Wednesday, 15 June 2016

Planning for English Language Learners

I am currently teaching a unit on recycling. Students use English to identify trash and recyclables, ways to safely use them or dispose of them, and their effect on the community and environment. We are learning new vocabulary and reviewing current vocabulary during this unit.

Jack is a 4-year-old Spanish boy in class with sister. He is currently starting Stage III: Speech emergence, after only one year of daily English immersion lessons. He takes the initiative in conversations and speaks English with all teachers and classmates during school hours.

Sarah, is a Japanese girl who just turned 5. She recently entered Stage II: Early production. Her home language is Japanese and she uses a mixture of Japanese and English in class. She has been studying English for one year. I no longer need to prompt her to use English, and she will try to speak on her own.

Irene is five-years-old, Jack’s older sister, and has been studying English for over two years. She is between Stage III and Stage IV: Intermediate fluency. She uses more complex grammar than classmates and simulates reading by herself during story time.

Ryan is a Japanese boy, aged 5, who has recently started Stage III: Speech emergence. He makes an effort to use English when he feels he can use it to communicate his feelings. If he lacks the vocabulary he will revert to Japanese.

Jack is a quick learner who shows interest in speaking English and develops new sentences and phrases using current vocabulary. At his present stage, acquiring more vocabulary allows him to make more complex or clear statements. During this unit I will be using more flashcards for review and games to help expand student vocabulary. I am also encouraging Jack to associate new vocab with written words, and to practice reading and writing skills with those words in class during his free time or during game time. I engage Jack in tiered questioning and conversations of 3-4 exchanges in an attempt to practice the rules of grammar and etiquette, such as eye contact and pausing when another speaker is talking.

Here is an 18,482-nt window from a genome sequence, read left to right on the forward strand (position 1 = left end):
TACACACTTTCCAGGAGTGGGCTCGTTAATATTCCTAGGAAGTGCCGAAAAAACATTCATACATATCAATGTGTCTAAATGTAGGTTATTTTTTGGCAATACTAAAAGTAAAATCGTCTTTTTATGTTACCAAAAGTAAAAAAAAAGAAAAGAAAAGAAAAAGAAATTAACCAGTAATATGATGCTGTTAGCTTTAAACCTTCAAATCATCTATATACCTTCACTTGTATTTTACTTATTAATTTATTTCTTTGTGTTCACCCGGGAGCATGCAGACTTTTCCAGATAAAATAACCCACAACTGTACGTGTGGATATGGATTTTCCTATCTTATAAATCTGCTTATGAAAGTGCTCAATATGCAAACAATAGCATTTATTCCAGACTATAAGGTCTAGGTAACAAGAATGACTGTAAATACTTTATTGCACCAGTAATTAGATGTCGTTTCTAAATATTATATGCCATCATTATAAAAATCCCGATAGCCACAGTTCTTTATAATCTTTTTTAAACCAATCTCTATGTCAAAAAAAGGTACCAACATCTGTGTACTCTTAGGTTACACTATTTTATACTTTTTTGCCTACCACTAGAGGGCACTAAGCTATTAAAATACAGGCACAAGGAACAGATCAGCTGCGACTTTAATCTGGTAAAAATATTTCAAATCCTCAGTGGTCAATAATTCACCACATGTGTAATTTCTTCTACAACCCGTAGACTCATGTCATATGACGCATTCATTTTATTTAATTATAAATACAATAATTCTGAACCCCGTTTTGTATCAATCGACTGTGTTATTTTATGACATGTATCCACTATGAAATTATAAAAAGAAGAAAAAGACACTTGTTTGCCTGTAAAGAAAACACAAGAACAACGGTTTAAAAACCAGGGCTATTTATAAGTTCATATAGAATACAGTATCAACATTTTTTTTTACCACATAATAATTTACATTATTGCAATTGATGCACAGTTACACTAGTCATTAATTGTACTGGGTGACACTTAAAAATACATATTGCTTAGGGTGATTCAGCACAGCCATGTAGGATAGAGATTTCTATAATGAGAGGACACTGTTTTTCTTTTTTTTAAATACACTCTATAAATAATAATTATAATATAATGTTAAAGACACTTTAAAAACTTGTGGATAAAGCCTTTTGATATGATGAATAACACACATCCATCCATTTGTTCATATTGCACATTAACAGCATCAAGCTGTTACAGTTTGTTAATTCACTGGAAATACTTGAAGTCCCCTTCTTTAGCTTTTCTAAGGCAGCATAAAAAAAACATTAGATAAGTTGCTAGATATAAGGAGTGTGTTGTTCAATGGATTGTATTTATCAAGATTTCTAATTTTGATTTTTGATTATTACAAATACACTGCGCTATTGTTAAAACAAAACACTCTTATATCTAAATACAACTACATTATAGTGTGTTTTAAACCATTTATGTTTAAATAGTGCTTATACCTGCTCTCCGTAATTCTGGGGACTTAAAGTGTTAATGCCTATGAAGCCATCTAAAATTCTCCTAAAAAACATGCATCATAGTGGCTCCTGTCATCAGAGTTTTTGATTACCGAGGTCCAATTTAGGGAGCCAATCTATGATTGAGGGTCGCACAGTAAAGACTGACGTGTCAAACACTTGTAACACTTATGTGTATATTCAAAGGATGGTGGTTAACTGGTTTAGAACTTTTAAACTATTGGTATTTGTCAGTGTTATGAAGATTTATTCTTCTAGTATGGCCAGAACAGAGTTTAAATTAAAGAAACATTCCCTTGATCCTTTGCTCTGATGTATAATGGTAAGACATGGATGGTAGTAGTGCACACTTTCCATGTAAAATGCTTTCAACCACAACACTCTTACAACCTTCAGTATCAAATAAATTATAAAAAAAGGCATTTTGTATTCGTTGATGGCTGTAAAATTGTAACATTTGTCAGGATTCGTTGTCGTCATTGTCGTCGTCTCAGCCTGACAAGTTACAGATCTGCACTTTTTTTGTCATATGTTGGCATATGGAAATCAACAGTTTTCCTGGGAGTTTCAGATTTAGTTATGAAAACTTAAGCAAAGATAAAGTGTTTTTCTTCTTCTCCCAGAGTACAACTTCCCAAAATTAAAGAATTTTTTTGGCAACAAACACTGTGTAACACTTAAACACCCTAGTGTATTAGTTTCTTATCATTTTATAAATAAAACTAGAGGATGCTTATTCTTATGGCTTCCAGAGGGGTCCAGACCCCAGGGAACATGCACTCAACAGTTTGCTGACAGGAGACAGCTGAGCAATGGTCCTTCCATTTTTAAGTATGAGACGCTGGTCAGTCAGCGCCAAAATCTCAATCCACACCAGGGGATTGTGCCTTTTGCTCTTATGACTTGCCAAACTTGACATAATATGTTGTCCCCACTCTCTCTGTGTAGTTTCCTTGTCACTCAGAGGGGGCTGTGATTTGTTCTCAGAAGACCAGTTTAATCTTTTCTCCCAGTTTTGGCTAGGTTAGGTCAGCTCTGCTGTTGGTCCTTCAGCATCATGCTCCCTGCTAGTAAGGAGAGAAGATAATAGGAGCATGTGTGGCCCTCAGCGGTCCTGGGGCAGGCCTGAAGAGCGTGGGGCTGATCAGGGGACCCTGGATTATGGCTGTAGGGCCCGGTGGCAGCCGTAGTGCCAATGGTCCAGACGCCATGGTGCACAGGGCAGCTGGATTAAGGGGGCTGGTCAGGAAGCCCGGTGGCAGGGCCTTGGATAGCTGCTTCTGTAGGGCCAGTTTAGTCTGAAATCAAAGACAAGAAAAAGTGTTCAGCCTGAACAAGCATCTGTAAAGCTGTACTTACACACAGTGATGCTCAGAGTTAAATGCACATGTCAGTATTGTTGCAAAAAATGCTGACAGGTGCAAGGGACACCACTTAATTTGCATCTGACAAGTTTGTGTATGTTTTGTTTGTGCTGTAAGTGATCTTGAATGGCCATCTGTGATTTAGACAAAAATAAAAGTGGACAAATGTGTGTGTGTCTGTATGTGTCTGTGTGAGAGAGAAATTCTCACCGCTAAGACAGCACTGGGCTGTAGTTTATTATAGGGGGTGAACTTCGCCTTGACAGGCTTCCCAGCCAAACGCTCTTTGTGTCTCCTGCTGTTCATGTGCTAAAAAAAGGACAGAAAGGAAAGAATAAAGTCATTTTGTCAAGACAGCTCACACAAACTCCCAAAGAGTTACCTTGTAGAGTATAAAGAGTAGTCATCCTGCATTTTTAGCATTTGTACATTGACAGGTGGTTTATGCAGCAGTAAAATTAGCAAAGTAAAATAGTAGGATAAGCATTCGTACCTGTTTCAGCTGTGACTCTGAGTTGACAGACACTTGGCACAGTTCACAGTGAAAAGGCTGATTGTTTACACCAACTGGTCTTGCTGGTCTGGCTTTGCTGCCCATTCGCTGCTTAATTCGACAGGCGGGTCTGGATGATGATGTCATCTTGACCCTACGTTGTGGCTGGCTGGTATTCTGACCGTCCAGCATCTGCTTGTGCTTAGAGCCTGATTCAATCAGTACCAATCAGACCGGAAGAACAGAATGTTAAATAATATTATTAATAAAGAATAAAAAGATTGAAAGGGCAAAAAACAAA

Sarah now uses simple 3-4 word sentences to relate basic ideas. I ask her yes/no questions that can also be answered with short 1-3 word responses, such as ‘Do you like candy?’ ‘Yes, I like candy.’ She is being taught to define or identify people, places, and things, which has noticeably increased her participation in group discussions. I have introduced simple books that relate text to pictures, and she is practicing retelling the main events of stories, such as ‘pig house fall down.’ She has learned how to use the classroom eBook system by herself so she can choose and listen to books spoken in English by someone other than me.

Irene has begun thinking creatively and answering more questions with reasons, like ‘because.’ She reads by herself, recalling text she has heard in class and emulating it through imagined language. This is tied into content reading during the unit, and she is encouraged to revisit texts we have read as a class during free time. I am having her focus more on self-correction of grammatical errors, and speaking to her using response stems to encourage free-thinking and problem-solving during conversations. Her writing is being expanded to include environmental print from her daily life and from her homeland.

Ryan is now using English to make original sentences, such as ‘Can I now take home this?’ Whereas before I answered his questions in English, I now request he speaks to me in English as well. He tries to make sentences by himself, and I teach him the words he is missing so he can incorporate them into his speech patterns. I ask him open-ended questions to encourage free-thinking and problem-solving skills. We are working together on spelling and syllables so that he can easily recognize and pronounce words by sounding them out.


Haynes, J. (n.d.). Stages of Second Language Acquisition. Retrieved June 15, 2016, from

Bilingual/ESLEducation. (n.d.). Retrieved June 15, 2016, from

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